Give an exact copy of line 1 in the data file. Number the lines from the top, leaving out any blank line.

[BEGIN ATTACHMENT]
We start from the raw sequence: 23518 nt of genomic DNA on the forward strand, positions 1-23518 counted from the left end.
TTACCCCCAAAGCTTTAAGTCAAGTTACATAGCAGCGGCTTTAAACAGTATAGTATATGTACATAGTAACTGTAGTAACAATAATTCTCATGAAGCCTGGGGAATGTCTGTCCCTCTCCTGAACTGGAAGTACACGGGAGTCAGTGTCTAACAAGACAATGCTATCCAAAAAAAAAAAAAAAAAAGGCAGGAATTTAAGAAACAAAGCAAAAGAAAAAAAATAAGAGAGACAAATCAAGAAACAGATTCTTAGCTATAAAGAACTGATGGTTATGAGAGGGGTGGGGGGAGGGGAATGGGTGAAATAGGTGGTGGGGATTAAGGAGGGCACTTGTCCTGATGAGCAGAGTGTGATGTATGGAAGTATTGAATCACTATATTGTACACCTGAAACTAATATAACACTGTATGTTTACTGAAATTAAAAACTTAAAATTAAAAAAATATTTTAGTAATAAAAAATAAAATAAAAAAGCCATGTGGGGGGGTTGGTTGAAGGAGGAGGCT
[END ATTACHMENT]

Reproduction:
We start from the raw sequence: 23518 nt of genomic DNA on the forward strand, positions 1-23518 counted from the left end.